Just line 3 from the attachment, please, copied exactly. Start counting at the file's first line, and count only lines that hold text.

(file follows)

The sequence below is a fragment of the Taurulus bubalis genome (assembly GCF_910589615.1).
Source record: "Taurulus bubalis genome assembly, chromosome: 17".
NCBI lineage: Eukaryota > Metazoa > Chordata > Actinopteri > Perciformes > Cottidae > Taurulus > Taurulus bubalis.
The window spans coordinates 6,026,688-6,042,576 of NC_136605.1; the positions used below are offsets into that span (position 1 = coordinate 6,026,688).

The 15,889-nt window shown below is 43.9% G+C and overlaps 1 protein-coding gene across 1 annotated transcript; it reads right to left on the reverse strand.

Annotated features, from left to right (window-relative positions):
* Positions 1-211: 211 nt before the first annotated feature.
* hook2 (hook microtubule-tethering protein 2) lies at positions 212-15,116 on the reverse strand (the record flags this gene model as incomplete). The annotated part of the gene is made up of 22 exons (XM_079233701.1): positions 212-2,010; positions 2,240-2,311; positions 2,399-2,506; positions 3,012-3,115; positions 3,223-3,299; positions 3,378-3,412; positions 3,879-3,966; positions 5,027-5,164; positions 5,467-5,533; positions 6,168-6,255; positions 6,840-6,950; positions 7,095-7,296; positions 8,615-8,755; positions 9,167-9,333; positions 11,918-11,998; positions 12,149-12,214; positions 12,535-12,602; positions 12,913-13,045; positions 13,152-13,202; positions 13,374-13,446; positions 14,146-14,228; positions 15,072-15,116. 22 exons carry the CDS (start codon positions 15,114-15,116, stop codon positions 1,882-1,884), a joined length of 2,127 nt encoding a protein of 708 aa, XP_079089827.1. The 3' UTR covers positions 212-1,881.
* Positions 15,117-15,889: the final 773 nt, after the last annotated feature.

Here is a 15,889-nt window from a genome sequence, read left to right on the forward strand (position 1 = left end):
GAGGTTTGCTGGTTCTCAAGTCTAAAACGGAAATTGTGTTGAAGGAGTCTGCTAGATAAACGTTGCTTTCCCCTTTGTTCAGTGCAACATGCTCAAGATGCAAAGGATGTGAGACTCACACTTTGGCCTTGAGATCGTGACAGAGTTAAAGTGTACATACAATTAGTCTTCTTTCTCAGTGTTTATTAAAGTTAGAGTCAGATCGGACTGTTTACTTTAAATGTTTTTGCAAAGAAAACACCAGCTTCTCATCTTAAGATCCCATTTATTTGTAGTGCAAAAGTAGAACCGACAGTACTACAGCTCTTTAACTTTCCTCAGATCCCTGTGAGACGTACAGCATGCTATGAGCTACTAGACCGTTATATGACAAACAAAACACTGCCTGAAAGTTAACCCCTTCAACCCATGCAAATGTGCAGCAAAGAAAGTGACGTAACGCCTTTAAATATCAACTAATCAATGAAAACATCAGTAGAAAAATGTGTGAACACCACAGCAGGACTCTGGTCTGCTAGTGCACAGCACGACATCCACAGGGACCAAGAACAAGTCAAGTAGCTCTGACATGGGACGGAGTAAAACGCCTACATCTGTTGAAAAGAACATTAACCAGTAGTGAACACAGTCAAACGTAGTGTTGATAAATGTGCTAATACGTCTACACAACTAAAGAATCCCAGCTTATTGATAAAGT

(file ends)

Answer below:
NCBI lineage: Eukaryota > Metazoa > Chordata > Actinopteri > Perciformes > Cottidae > Taurulus > Taurulus bubalis.